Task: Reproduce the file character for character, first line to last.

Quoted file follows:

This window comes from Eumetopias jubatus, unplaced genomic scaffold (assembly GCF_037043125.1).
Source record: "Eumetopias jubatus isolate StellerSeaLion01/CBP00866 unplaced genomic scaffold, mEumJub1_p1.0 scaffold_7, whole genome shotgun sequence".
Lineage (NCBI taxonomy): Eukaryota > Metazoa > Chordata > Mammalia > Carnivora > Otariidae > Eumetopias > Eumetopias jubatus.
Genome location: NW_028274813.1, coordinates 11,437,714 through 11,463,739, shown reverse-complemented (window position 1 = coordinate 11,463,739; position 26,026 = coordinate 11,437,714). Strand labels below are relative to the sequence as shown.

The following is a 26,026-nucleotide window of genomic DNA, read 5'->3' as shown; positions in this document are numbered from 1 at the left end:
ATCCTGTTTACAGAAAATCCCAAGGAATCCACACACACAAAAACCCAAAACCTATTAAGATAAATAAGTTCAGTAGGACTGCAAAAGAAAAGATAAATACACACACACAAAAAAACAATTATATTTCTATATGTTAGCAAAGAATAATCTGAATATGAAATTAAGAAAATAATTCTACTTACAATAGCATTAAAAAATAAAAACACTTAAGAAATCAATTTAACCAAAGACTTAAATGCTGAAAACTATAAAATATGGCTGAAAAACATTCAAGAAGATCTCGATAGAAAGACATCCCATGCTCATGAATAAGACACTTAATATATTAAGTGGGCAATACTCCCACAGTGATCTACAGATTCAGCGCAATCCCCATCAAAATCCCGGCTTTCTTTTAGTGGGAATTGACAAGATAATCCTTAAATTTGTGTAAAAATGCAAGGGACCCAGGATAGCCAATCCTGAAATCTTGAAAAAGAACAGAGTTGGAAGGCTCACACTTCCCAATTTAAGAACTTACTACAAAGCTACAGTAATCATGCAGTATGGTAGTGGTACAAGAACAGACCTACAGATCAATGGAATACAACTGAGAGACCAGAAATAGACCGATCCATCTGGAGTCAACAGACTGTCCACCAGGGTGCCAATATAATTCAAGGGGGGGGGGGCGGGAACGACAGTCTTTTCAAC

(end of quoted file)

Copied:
This window comes from Eumetopias jubatus, unplaced genomic scaffold (assembly GCF_037043125.1).
Source record: "Eumetopias jubatus isolate StellerSeaLion01/CBP00866 unplaced genomic scaffold, mEumJub1_p1.0 scaffold_7, whole genome shotgun sequence".
Lineage (NCBI taxonomy): Eukaryota > Metazoa > Chordata > Mammalia > Carnivora > Otariidae > Eumetopias > Eumetopias jubatus.
Genome location: NW_028274813.1, coordinates 11,437,714 through 11,463,739, shown reverse-complemented (window position 1 = coordinate 11,463,739; position 26,026 = coordinate 11,437,714). Strand labels below are relative to the sequence as shown.

The following is a 26,026-nucleotide window of genomic DNA, read 5'->3' as shown; positions in this document are numbered from 1 at the left end:
ATCCTGTTTACAGAAAATCCCAAGGAATCCACACACACAAAAACCCAAAACCTATTAAGATAAATAAGTTCAGTAGGACTGCAAAAGAAAAGATAAATACACACACACAAAAAAACAATTATATTTCTATATGTTAGCAAAGAATAATCTGAATATGAAATTAAGAAAATAATTCTACTTACAATAGCATTAAAAAATAAAAACACTTAAGAAATCAATTTAACCAAAGACTTAAATGCTGAAAACTATAAAATATGGCTGAAAAACATTCAAGAAGATCTCGATAGAAAGACATCCCATGCTCATGAATAAGACACTTAATATATTAAGTGGGCAATACTCCCACAGTGATCTACAGATTCAGCGCAATCCCCATCAAAATCCCGGCTTTCTTTTAGTGGGAATTGACAAGATAATCCTTAAATTTGTGTAAAAATGCAAGGGACCCAGGATAGCCAATCCTGAAATCTTGAAAAAGAACAGAGTTGGAAGGCTCACACTTCCCAATTTAAGAACTTACTACAAAGCTACAGTAATCATGCAGTATGGTAGTGGTACAAGAACAGACCTACAGATCAATGGAATACAACTGAGAGACCAGAAATAGACCGATCCATCTGGAGTCAACAGACTGTCCACCAGGGTGCCAATATAATTCAAGGGGGGGGGGGCGGGAACGACAGTCTTTTCAAC